Jennifer Roig-Francoli, Alexander Technique teacher in Cincinnati, Ohio, USA

WHAT IS IT? A proven approach to pain relief, self-care, and skills improvement, the Alexander Technique is a method that people of all ages and abilities can learn to relieve the pain and stress caused by everyday misuse of the body. The Technique is used by people from all walks of life, from musicians with RSI or tendinitis, to computer users and athletes with chronic back problems.

With AT, you learn how to strip away the movement habits and tension patterns at the root of your discomfort. You learn how to balance your own body and take charge of your own health. You learn how to sit, stand and move--with safety, efficiency and ease.



Performing Artists:
William Hurt, Christopher Reeve, Kevin Kline, John Cleese, Mary Steenbergen, Robin Williams, Paul Newman, Maggie Smith, Jeremy Irons, John Houseman, Keanu Reeves, Joanne Woodward, Sir Colin Davis, Paul McCartney, Sting, Joel Gray

Psychologists and Scientists:
Nicolaas Tinbergen, 1973 Nobel Prize Laureate in Medicine
Frederick (Fritz) Perls, originator of Gestalt Therapy
Dr. Frank Pierce Jones, former director of Tufts University Institute for Psychological Research
Prof. Raymond Dart, anthropologist
Sir Charles Sherrington, Nobel Prize-winning neurophysiologist

Writers, Philosophers, Educators:
Aldous Huxley, writer
George Bernard Shaw, writer
John Dewey, American educational philosopher


Frederick Matthias Alexander was born in 1869 in Tasmania, and moved to Australia as a young man to pursue a career in Shakespearean recitation. When he encountered difficulties with his voice that threatened to curtail his new career, he consulted doctors and speech experts to find a cure for his troubles. Not finding any lasting relief from their suggestions, he decided to take matters into his own hands. He reasoned that the cause of his ailment must lie in something he was doing to himself, since there was no defect of the body.

Setting about to discover what he was doing, F.M. carefully observed himself with mirrors, undertaking a scientific process of observation and experimentation which he continued for over a decade. Besides solving his vocal problem, this process ultimately led him to make many startling discoveries dealing with how an individual’s use of mind and body affects general functioning.

Because he felt that his discoveries were of a vital importance to humanity, Alexander decided to give up his acting career (which had become quite successful as soon as he cured his vocal problems), in order to devote himself to what is now known as the Alexander Technique. He began to teach others through the use of his hands and words, how to improve their own use and functioning. In 1904, Alexander moved to England in order to make his Technique better known.

In addition to teaching, Alexander wrote four important books about his discoveries and started a school for children, where he hoped to make the most impact by preventing misuse habits from a young age. At the start of World War I, Alexander brought his Technique to the United States and divided the next ten years between teaching there and in London, taking on an assistant teacher in each place. In the last years of his life and until he died in 1955, he ran a training course for teachers in London. The Alexander Technique is now taught by qualified teachers all over the world.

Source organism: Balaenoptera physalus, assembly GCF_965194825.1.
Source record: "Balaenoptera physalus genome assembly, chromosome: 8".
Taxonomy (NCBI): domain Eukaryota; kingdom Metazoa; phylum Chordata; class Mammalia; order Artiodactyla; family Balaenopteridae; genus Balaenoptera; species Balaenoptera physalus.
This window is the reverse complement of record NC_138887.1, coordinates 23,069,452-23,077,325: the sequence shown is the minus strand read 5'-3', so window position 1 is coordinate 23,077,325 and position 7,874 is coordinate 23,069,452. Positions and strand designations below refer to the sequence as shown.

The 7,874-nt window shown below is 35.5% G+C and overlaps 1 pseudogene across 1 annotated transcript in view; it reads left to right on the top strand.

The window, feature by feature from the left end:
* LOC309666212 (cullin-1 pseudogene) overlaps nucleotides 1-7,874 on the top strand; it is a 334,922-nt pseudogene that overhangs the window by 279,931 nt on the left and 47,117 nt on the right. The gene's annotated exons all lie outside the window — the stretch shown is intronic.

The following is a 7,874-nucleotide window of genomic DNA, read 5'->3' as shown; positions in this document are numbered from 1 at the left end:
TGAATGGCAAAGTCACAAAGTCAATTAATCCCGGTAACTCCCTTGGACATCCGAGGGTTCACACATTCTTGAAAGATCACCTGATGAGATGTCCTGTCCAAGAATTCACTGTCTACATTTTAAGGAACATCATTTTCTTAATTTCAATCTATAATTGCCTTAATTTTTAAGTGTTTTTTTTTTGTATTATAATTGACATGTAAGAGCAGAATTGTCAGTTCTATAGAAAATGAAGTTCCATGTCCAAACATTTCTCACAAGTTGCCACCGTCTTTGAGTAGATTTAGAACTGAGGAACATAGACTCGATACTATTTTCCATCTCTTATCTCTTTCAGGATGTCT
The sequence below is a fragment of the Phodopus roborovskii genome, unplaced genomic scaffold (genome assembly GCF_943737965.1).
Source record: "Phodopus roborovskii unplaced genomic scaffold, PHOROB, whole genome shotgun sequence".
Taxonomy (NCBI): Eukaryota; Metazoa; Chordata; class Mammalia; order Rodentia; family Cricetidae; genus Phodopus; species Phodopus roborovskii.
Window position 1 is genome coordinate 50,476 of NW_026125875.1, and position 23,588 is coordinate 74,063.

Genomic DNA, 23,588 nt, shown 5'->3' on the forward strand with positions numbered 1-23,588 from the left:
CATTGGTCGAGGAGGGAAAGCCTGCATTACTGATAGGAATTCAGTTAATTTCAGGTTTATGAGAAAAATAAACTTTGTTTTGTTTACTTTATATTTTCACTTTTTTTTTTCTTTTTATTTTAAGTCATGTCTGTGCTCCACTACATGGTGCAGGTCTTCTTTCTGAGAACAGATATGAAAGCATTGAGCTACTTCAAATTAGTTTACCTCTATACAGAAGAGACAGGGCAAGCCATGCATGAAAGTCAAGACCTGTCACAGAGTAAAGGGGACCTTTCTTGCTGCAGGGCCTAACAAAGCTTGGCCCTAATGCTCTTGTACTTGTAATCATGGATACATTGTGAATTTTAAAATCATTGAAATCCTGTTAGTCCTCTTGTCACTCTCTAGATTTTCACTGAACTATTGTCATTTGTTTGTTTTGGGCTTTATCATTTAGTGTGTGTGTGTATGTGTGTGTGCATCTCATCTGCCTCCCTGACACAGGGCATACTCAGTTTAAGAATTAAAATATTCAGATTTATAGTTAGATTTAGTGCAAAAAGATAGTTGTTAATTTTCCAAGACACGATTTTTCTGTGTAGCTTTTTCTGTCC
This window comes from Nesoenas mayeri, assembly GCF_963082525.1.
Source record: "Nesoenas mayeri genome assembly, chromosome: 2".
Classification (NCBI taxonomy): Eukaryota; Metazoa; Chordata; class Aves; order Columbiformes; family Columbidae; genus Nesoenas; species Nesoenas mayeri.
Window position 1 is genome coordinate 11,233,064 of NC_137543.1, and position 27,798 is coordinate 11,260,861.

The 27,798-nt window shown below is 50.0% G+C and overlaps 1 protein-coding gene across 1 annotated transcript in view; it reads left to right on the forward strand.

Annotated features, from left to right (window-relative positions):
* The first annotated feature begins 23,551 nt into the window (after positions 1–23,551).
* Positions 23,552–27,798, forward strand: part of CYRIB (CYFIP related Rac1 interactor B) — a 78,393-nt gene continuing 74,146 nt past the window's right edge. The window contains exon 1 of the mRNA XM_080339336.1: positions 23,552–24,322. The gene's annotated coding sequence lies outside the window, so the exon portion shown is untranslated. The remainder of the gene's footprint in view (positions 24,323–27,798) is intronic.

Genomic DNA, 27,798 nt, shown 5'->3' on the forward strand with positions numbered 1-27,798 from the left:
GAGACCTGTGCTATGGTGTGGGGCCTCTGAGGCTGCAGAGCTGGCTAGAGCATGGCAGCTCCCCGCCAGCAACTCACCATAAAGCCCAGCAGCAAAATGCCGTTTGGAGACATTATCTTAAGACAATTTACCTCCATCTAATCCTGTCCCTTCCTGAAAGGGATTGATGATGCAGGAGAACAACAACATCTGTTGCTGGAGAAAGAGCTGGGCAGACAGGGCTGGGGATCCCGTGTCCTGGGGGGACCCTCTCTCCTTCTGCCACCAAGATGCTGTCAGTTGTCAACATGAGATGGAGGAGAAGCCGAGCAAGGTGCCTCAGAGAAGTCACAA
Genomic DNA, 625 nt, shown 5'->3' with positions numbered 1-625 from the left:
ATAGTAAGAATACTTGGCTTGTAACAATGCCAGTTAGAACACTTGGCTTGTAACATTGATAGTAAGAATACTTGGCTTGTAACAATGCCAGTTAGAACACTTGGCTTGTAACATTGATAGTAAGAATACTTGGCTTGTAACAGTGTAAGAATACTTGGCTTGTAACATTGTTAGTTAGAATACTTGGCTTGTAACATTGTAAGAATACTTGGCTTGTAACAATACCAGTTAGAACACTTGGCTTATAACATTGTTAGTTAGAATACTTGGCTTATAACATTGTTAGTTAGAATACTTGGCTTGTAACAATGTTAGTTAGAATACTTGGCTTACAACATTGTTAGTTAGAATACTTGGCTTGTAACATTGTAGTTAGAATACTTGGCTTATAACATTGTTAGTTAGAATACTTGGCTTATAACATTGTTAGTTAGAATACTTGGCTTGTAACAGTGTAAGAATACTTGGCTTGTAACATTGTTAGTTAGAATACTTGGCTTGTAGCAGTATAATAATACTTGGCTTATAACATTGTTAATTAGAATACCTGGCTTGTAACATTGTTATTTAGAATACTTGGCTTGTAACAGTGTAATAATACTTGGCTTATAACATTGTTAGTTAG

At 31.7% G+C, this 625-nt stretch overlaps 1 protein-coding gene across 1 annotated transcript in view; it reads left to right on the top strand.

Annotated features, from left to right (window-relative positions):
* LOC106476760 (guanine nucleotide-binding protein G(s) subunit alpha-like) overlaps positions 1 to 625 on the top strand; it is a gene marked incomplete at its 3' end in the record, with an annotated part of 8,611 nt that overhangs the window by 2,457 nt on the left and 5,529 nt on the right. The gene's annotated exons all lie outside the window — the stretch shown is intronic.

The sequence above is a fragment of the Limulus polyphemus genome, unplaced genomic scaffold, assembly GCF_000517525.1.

The foundation of AT rests on universal, scientific principles that refer to all vertebrates and those specifically to humans. Some of these principles are:

--Use affects Functioning: most people misuse themselves to a certain extent, which adversely affects their general health and functioning. An improved use of the self will bring improved health and functioning.

--Psycho-physical Unity: the interconnectedness of mind, brain and body, particularly the neuromusculoskeletal system. "What you think is what you get."

--Primary Control: the primacy of the dynamic head-neck-torso relationship in all movement. "The head leads; the body follows."

--Inhibition: the positive psychophysical stopping of habitual, automatic responses is necessary before change can take place

--Direction: the conscious sending of messages from the brain to the body is something that one can learn

--Postural reflexes: must be stimulated to facilitate effortless movement

--Sensory awareness: consciousness is necessary to change negative habits, and our kinesthetic and proprioceptive awareness must be awakened to improve our balance and well-being


"The body is like an instrument; it depends who's playing it."

"Talk about a man's individuality and character: it's the way he uses himself."

"You are not here to do exercises or to learn to do something right, but to get able to meet a stimulus that always puts you wrong and to learn to deal with it."

"Change involves carrying out an activity against the habit of life."

"You can't do something you don't know, if you keep on doing what you do know."

"However people thought they could change by doing the thing they have always done, which represents their habit, beats me."

"You get away from all your old preconceived ideas because you are getting away from your old habits."

"The experience you want is in the process of getting it. If you have something, give it up. Getting it, not having it, is what you want."

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